From time to time Hansen Pole Buildings is contacted by individuals who are looking for a “price break” for being charitable organizations. Popular examples are for helping military veterans, terminally ill children or animal rescue shelters. While the great majority of these requests seemingly are for good causes, there are so many requests and, in order to at least make some sort of profit to keep our doors open, some criteria need to be established to qualify.
In this case, we let the U.S. Government establish the criteria to qualify for a discount for all charitable organizations. Any 501(c)(3) exempted organization qualifies for a 10% discount off from the everyday retail price of a Hansen Pole Building.
501(c)(3) exemptions apply to corporations, and any community chest, fund, cooperating association or foundation, organized and operated exclusively for religious, charitable, scientific, testing for public safety, literary, or educational purposes, to foster national or international amateur sports competition, to promote the arts, or for the prevention of cruelty to children or animals.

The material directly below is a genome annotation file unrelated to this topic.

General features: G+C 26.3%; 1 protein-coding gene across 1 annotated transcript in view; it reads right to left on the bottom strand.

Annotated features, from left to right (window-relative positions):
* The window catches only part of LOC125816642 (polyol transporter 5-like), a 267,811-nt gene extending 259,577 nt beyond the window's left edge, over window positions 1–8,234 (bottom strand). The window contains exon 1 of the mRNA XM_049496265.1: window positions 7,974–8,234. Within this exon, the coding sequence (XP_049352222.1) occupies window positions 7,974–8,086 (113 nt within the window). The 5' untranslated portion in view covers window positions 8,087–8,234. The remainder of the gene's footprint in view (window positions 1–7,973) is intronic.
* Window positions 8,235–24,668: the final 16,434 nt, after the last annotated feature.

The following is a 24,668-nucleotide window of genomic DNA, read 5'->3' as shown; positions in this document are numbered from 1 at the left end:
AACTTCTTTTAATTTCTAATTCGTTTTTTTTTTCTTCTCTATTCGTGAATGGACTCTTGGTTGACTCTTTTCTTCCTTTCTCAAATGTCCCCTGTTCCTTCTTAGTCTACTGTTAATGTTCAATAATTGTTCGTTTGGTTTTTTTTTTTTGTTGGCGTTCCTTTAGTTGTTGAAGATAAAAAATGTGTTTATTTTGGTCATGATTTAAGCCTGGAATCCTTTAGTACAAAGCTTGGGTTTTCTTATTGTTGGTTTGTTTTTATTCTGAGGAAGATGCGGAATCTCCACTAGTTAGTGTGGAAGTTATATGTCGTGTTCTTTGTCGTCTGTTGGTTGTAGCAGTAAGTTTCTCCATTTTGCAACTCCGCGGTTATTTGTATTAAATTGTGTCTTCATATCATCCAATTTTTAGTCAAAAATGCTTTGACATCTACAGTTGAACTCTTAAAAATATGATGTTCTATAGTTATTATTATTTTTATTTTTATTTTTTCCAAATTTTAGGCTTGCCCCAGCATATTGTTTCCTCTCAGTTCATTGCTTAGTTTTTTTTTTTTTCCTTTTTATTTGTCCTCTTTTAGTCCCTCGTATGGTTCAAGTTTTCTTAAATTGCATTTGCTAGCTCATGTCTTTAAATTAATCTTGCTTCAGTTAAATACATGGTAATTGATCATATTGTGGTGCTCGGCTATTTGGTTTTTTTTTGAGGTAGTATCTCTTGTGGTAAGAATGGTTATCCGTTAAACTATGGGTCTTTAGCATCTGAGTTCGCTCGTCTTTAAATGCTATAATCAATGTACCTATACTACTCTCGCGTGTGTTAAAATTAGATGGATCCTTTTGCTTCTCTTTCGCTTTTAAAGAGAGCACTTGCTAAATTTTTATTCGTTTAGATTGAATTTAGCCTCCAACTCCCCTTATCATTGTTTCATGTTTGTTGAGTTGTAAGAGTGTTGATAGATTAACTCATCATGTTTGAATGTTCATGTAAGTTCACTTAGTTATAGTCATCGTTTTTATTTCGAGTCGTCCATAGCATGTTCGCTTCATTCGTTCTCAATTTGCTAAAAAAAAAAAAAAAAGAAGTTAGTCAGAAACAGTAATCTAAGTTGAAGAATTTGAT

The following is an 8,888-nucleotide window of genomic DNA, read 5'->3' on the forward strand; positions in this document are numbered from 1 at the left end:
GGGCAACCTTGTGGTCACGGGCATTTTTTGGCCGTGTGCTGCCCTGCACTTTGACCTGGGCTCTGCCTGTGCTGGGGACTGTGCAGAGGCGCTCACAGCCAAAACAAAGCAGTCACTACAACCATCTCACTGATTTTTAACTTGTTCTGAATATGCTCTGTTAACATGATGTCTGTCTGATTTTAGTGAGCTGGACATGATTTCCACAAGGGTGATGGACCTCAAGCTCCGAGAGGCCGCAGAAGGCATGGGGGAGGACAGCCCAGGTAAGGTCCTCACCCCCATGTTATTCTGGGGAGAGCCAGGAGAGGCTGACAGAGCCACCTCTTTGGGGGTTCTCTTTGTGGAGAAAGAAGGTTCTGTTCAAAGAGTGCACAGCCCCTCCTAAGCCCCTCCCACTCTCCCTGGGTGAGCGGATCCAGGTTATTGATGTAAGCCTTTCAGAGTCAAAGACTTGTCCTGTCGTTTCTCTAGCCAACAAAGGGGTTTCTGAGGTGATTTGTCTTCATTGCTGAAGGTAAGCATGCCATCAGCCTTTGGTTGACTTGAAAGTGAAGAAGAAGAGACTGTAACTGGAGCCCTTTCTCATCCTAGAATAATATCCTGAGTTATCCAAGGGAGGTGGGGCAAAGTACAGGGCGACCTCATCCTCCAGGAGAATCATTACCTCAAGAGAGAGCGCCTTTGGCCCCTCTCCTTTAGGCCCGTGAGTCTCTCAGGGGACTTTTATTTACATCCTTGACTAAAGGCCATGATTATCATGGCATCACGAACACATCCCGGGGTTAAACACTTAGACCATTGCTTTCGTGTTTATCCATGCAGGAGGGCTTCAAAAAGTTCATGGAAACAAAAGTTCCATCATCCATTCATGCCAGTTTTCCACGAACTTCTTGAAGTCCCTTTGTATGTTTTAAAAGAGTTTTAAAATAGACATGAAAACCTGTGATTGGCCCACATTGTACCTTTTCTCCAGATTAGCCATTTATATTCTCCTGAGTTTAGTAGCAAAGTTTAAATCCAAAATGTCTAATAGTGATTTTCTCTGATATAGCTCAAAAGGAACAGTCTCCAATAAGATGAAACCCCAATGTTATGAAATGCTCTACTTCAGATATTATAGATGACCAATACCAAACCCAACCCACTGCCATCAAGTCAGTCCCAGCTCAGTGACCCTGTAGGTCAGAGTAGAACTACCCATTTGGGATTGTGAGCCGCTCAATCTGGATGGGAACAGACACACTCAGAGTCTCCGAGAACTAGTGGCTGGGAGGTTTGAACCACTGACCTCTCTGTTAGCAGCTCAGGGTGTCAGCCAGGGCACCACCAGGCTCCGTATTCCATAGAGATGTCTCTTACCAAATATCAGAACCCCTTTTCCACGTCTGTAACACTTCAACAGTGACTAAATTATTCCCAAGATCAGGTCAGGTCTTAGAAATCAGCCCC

The two exempt classifications of 501(c)(3) charitable organizations are as follows:
A public charity, identified by the Internal Revenue Service (IRS) as “not a private foundation,” normally receives a substantial part of its income, directly or indirectly, from the general public or from the government. The public support must be fairly broad, not limited to a few individuals or families. Public charities are defined in the Internal Revenue Code under sections 509(a)(1) through 509(a)(4).
A private foundation, sometimes called a non-operating foundation, receives most of its income from investments and endowments. This income is used to make grants to other organizations, rather than being disbursed directly for charitable activities. Private foundations are defined in the Internal Revenue Code under section 509(a) as 501(c)(3) organizations, which do not qualify as public charities.